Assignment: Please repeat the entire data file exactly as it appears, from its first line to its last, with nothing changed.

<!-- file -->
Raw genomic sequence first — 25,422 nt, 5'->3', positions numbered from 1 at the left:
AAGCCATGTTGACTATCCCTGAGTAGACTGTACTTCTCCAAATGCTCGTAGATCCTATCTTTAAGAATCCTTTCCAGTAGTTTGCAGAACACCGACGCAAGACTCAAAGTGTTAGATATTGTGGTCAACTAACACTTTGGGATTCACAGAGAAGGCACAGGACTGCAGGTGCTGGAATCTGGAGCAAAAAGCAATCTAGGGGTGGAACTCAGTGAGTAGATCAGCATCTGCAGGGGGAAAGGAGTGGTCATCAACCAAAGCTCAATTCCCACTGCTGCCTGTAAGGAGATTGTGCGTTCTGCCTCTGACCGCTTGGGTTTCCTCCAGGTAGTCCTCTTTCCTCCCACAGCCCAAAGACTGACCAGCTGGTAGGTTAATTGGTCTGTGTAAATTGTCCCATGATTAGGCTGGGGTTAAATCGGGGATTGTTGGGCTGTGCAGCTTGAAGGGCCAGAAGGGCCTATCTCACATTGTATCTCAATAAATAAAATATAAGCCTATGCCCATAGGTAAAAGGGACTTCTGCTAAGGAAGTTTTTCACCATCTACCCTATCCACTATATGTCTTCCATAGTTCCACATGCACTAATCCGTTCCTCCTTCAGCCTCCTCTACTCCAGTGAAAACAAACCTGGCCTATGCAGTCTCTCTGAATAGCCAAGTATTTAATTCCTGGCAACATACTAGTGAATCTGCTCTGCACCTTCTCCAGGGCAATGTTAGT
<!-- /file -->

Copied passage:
Raw genomic sequence first — 25,422 nt, 5'->3', positions numbered from 1 at the left:
AAGCCATGTTGACTATCCCTGAGTAGACTGTACTTCTCCAAATGCTCGTAGATCCTATCTTTAAGAATCCTTTCCAGTAGTTTGCAGAACACCGACGCAAGACTCAAAGTGTTAGATATTGTGGTCAACTAACACTTTGGGATTCACAGAGAAGGCACAGGACTGCAGGTGCTGGAATCTGGAGCAAAAAGCAATCTAGGGGTGGAACTCAGTGAGTAGATCAGCATCTGCAGGGGGAAAGGAGTGGTCATCAACCAAAGCTCAATTCCCACTGCTGCCTGTAAGGAGATTGTGCGTTCTGCCTCTGACCGCTTGGGTTTCCTCCAGGTAGTCCTCTTTCCTCCCACAGCCCAAAGACTGACCAGCTGGTAGGTTAATTGGTCTGTGTAAATTGTCCCATGATTAGGCTGGGGTTAAATCGGGGATTGTTGGGCTGTGCAGCTTGAAGGGCCAGAAGGGCCTATCTCACATTGTATCTCAATAAATAAAATATAAGCCTATGCCCATAGGTAAAAGGGACTTCTGCTAAGGAAGTTTTTCACCATCTACCCTATCCACTATATGTCTTCCATAGTTCCACATGCACTAATCCGTTCCTCCTTCAGCCTCCTCTACTCCAGTGAAAACAAACCTGGCCTATGCAGTCTCTCTGAATAGCCAAGTATTTAATTCCTGGCAACATACTAGTGAATCTGCTCTGCACCTTCTCCAGGGCAATGTTAGT